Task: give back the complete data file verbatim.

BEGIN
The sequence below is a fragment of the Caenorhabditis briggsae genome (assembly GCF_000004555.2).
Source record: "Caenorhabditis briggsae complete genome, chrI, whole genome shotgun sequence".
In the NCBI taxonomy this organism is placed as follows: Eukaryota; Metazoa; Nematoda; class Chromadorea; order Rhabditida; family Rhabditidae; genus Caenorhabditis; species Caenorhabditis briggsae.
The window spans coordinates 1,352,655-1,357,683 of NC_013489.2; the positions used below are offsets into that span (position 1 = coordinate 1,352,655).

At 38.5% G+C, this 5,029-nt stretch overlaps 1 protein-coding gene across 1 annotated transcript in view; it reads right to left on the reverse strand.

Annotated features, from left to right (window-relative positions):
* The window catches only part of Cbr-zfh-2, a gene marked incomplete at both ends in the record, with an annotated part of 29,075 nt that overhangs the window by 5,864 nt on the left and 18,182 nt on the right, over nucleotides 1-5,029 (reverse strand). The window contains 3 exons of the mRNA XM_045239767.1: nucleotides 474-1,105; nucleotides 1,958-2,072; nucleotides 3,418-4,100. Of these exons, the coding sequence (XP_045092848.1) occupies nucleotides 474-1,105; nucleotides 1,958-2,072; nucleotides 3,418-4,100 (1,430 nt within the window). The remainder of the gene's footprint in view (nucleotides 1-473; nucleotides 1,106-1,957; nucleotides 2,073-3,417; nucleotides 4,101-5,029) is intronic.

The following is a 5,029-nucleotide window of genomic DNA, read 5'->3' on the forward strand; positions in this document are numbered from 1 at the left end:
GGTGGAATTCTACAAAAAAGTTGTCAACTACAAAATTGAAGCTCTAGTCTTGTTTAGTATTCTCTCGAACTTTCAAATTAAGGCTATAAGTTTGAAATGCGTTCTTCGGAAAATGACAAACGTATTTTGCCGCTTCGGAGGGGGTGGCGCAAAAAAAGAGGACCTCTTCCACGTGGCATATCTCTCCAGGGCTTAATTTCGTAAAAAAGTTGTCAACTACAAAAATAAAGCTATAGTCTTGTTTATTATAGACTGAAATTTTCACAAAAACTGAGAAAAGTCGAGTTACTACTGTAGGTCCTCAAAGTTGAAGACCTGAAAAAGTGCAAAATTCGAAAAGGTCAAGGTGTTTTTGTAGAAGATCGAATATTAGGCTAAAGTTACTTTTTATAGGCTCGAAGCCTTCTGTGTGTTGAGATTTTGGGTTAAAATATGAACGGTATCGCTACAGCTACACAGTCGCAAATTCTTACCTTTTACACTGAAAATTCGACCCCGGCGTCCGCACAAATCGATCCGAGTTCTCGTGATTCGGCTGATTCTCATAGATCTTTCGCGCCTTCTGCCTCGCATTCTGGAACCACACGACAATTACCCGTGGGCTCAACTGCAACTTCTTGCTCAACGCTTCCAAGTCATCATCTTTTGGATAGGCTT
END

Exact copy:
The sequence below is a fragment of the Caenorhabditis briggsae genome (assembly GCF_000004555.2).
Source record: "Caenorhabditis briggsae complete genome, chrI, whole genome shotgun sequence".
In the NCBI taxonomy this organism is placed as follows: Eukaryota; Metazoa; Nematoda; class Chromadorea; order Rhabditida; family Rhabditidae; genus Caenorhabditis; species Caenorhabditis briggsae.
The window spans coordinates 1,352,655-1,357,683 of NC_013489.2; the positions used below are offsets into that span (position 1 = coordinate 1,352,655).

At 38.5% G+C, this 5,029-nt stretch overlaps 1 protein-coding gene across 1 annotated transcript in view; it reads right to left on the reverse strand.

Annotated features, from left to right (window-relative positions):
* The window catches only part of Cbr-zfh-2, a gene marked incomplete at both ends in the record, with an annotated part of 29,075 nt that overhangs the window by 5,864 nt on the left and 18,182 nt on the right, over nucleotides 1-5,029 (reverse strand). The window contains 3 exons of the mRNA XM_045239767.1: nucleotides 474-1,105; nucleotides 1,958-2,072; nucleotides 3,418-4,100. Of these exons, the coding sequence (XP_045092848.1) occupies nucleotides 474-1,105; nucleotides 1,958-2,072; nucleotides 3,418-4,100 (1,430 nt within the window). The remainder of the gene's footprint in view (nucleotides 1-473; nucleotides 1,106-1,957; nucleotides 2,073-3,417; nucleotides 4,101-5,029) is intronic.

The following is a 5,029-nucleotide window of genomic DNA, read 5'->3' on the forward strand; positions in this document are numbered from 1 at the left end:
GGTGGAATTCTACAAAAAAGTTGTCAACTACAAAATTGAAGCTCTAGTCTTGTTTAGTATTCTCTCGAACTTTCAAATTAAGGCTATAAGTTTGAAATGCGTTCTTCGGAAAATGACAAACGTATTTTGCCGCTTCGGAGGGGGTGGCGCAAAAAAAGAGGACCTCTTCCACGTGGCATATCTCTCCAGGGCTTAATTTCGTAAAAAAGTTGTCAACTACAAAAATAAAGCTATAGTCTTGTTTATTATAGACTGAAATTTTCACAAAAACTGAGAAAAGTCGAGTTACTACTGTAGGTCCTCAAAGTTGAAGACCTGAAAAAGTGCAAAATTCGAAAAGGTCAAGGTGTTTTTGTAGAAGATCGAATATTAGGCTAAAGTTACTTTTTATAGGCTCGAAGCCTTCTGTGTGTTGAGATTTTGGGTTAAAATATGAACGGTATCGCTACAGCTACACAGTCGCAAATTCTTACCTTTTACACTGAAAATTCGACCCCGGCGTCCGCACAAATCGATCCGAGTTCTCGTGATTCGGCTGATTCTCATAGATCTTTCGCGCCTTCTGCCTCGCATTCTGGAACCACACGACAATTACCCGTGGGCTCAACTGCAACTTCTTGCTCAACGCTTCCAAGTCATCATCTTTTGGATAGGCTT